Tell us about your character. What single word would you use to describe him?
Walter is hardworking but still poor due to his circumstances. He’s proud to a fault, embarrassed that he has to pay his bills with fresh produce instead of cash, and fiercely loyal once you earn his respect (which isn’t easy). He’s a product of his time and place, raised in ignorance but capable of real empathy. He represents the slow cultural shift taking place in the South. My single word for Walter is: decent.
What were some of the challenges for you in working on this piece?
Definitely trying to convey emotion and subtle changes in Walter’s demeanor that need to be obvious but not too blatant.
What do you hope the audience experiences/takes away from this show?
The hope that one day goodness will completely outweigh the ugliness in the world.
How does this show differ from other shows you’ve worked on?
It’s certainly more of a serious topic than the other shows I’ve done. Walter is also a deeper character than other roles I’ve taken on; he wrestles with more complex issues.
How long have you been acting and what made you get involved in theatre? How did you get involved with LTA?
I started acting in 8th grade with my school drama club and continued through high school and some in college. I took a long break afterwards and didn’t get back into theater until about 3 years ago. I got into theater because I love telling stories and making people laugh (or think, as the case may be). Once I started to become acquainted with the community theater scene in DC, I knew I wanted to do a show with LTA. Their reputation and professionalism make them a highly desired company to work for and I’m honored to be among their ranks.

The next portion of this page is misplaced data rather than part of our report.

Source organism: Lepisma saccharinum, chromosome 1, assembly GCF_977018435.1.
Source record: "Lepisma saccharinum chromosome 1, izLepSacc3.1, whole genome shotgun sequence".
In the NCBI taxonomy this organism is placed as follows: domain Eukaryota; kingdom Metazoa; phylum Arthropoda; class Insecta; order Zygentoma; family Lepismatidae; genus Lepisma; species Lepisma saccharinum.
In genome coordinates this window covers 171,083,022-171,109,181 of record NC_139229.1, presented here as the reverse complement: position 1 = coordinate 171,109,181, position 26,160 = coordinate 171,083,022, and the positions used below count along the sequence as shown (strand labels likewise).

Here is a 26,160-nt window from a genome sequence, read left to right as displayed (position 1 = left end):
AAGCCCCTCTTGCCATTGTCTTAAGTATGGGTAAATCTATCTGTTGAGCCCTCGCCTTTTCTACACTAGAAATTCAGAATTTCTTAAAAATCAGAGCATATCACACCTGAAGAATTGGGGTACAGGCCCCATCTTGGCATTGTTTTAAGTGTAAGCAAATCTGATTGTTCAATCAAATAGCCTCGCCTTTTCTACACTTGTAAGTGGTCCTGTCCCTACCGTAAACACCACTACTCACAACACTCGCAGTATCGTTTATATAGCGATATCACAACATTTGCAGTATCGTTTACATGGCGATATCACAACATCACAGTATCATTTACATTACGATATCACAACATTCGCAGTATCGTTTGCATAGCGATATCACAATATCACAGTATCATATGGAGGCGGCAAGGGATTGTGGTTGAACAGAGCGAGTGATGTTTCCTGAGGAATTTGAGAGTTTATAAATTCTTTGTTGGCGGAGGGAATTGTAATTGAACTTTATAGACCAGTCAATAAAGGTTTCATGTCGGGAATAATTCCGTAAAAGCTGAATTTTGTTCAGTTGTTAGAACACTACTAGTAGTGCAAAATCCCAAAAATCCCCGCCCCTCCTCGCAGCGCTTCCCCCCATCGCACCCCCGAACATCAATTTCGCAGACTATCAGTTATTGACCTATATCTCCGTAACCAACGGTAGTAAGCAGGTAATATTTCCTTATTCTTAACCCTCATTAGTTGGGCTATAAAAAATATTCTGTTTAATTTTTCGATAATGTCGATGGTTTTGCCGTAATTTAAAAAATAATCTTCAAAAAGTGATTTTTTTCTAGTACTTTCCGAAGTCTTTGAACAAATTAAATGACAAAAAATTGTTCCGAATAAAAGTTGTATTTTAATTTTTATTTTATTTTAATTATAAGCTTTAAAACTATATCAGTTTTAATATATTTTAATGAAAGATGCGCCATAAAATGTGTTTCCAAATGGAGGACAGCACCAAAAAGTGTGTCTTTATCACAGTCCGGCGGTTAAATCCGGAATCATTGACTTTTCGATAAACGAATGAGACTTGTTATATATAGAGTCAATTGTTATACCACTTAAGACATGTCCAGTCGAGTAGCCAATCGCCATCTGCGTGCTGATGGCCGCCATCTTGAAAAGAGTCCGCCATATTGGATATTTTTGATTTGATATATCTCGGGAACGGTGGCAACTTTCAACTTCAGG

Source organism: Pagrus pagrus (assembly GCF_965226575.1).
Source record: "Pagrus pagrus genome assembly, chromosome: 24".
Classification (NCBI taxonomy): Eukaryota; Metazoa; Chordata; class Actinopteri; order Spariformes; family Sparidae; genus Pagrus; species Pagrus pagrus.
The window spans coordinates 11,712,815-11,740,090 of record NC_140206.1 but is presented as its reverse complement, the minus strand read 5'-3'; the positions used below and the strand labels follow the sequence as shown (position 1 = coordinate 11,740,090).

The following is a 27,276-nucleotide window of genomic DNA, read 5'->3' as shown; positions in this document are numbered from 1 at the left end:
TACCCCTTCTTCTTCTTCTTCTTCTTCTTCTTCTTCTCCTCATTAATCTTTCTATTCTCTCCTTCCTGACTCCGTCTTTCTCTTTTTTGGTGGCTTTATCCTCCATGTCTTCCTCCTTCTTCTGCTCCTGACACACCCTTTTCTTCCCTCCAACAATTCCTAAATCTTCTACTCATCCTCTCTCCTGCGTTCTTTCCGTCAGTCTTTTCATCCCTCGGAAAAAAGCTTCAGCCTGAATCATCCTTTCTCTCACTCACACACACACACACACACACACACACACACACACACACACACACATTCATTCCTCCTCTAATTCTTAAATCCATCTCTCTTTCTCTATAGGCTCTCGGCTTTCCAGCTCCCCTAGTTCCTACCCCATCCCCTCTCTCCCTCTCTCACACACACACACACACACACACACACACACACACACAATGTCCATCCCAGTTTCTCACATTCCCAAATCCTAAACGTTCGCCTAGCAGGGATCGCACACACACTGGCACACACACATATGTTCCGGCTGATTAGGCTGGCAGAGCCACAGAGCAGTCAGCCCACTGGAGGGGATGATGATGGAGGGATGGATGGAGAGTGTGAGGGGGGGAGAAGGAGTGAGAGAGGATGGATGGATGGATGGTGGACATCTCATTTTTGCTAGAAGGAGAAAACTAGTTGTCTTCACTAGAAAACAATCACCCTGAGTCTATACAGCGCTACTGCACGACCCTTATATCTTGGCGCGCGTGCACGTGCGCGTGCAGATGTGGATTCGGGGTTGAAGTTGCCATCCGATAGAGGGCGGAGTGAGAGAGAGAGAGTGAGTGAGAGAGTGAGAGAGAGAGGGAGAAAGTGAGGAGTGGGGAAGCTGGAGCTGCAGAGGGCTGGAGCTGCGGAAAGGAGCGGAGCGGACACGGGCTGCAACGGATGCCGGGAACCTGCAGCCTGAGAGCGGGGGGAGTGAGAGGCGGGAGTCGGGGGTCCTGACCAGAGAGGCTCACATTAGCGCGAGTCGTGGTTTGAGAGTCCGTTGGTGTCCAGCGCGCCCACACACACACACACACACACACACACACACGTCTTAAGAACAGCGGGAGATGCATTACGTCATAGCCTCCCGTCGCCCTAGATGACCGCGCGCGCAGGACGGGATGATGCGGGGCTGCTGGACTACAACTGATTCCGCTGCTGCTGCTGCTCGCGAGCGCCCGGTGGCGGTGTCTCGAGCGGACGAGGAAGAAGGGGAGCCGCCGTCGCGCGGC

What advice would you give others who are interested in working in theatre?
Practice all the time. I memorize lines while on the elliptical machine at the gym or while eating my lunch. There are so many pockets of time throughout the day to continually practice (even if it’s for 4 minutes while you’re microwaving a frozen burrito). Practice how you want to say your lines, your facial expressions, even different accents. The more you practice, the more natural you become when you deliver your lines and the more you can focus on subtle nuances to your character.
What have you learned about yourself in playing the role of Walter Cunningham?
That I need to step into other people’s skin a little more often to really understand them.